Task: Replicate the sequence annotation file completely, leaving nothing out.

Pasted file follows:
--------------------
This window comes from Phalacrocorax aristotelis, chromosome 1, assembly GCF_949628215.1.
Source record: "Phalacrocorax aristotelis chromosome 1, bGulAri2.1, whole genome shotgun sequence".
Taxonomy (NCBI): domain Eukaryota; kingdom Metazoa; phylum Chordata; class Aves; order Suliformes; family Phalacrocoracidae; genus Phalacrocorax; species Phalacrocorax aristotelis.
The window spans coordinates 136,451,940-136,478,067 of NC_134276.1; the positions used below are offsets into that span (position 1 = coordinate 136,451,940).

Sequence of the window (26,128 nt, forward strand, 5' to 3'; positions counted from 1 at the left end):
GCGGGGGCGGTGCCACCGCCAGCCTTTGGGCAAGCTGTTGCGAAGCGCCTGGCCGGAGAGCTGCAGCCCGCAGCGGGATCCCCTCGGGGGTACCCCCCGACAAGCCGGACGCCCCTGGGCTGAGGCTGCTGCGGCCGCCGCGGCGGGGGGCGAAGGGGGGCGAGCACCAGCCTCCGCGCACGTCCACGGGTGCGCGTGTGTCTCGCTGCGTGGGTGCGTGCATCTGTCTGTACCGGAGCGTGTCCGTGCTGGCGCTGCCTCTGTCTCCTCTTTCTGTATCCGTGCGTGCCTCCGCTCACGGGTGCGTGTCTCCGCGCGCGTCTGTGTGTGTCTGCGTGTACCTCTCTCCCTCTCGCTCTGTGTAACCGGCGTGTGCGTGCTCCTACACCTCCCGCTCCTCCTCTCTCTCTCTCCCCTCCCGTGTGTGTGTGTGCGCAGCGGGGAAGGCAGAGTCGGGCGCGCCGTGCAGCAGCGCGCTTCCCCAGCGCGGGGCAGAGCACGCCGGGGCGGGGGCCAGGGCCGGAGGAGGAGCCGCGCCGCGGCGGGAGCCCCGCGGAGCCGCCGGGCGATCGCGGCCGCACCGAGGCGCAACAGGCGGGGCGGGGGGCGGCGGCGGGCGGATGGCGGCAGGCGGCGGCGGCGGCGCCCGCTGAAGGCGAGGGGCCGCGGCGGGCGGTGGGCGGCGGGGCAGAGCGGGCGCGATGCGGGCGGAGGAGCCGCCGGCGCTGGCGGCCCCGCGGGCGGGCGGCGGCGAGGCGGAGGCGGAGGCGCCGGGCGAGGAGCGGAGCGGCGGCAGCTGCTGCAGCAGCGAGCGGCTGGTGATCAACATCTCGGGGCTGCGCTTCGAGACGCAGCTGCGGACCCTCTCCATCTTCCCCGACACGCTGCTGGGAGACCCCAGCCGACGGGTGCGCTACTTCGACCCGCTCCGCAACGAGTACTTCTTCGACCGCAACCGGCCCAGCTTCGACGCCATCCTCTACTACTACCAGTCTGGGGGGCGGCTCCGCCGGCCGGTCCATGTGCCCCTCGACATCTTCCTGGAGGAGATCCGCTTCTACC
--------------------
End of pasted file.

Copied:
This window comes from Phalacrocorax aristotelis, chromosome 1, assembly GCF_949628215.1.
Source record: "Phalacrocorax aristotelis chromosome 1, bGulAri2.1, whole genome shotgun sequence".
Taxonomy (NCBI): domain Eukaryota; kingdom Metazoa; phylum Chordata; class Aves; order Suliformes; family Phalacrocoracidae; genus Phalacrocorax; species Phalacrocorax aristotelis.
The window spans coordinates 136,451,940-136,478,067 of NC_134276.1; the positions used below are offsets into that span (position 1 = coordinate 136,451,940).

Sequence of the window (26,128 nt, forward strand, 5' to 3'; positions counted from 1 at the left end):
GCGGGGGCGGTGCCACCGCCAGCCTTTGGGCAAGCTGTTGCGAAGCGCCTGGCCGGAGAGCTGCAGCCCGCAGCGGGATCCCCTCGGGGGTACCCCCCGACAAGCCGGACGCCCCTGGGCTGAGGCTGCTGCGGCCGCCGCGGCGGGGGGCGAAGGGGGGCGAGCACCAGCCTCCGCGCACGTCCACGGGTGCGCGTGTGTCTCGCTGCGTGGGTGCGTGCATCTGTCTGTACCGGAGCGTGTCCGTGCTGGCGCTGCCTCTGTCTCCTCTTTCTGTATCCGTGCGTGCCTCCGCTCACGGGTGCGTGTCTCCGCGCGCGTCTGTGTGTGTCTGCGTGTACCTCTCTCCCTCTCGCTCTGTGTAACCGGCGTGTGCGTGCTCCTACACCTCCCGCTCCTCCTCTCTCTCTCTCCCCTCCCGTGTGTGTGTGTGCGCAGCGGGGAAGGCAGAGTCGGGCGCGCCGTGCAGCAGCGCGCTTCCCCAGCGCGGGGCAGAGCACGCCGGGGCGGGGGCCAGGGCCGGAGGAGGAGCCGCGCCGCGGCGGGAGCCCCGCGGAGCCGCCGGGCGATCGCGGCCGCACCGAGGCGCAACAGGCGGGGCGGGGGGCGGCGGCGGGCGGATGGCGGCAGGCGGCGGCGGCGGCGCCCGCTGAAGGCGAGGGGCCGCGGCGGGCGGTGGGCGGCGGGGCAGAGCGGGCGCGATGCGGGCGGAGGAGCCGCCGGCGCTGGCGGCCCCGCGGGCGGGCGGCGGCGAGGCGGAGGCGGAGGCGCCGGGCGAGGAGCGGAGCGGCGGCAGCTGCTGCAGCAGCGAGCGGCTGGTGATCAACATCTCGGGGCTGCGCTTCGAGACGCAGCTGCGGACCCTCTCCATCTTCCCCGACACGCTGCTGGGAGACCCCAGCCGACGGGTGCGCTACTTCGACCCGCTCCGCAACGAGTACTTCTTCGACCGCAACCGGCCCAGCTTCGACGCCATCCTCTACTACTACCAGTCTGGGGGGCGGCTCCGCCGGCCGGTCCATGTGCCCCTCGACATCTTCCTGGAGGAGATCCGCTTCTACC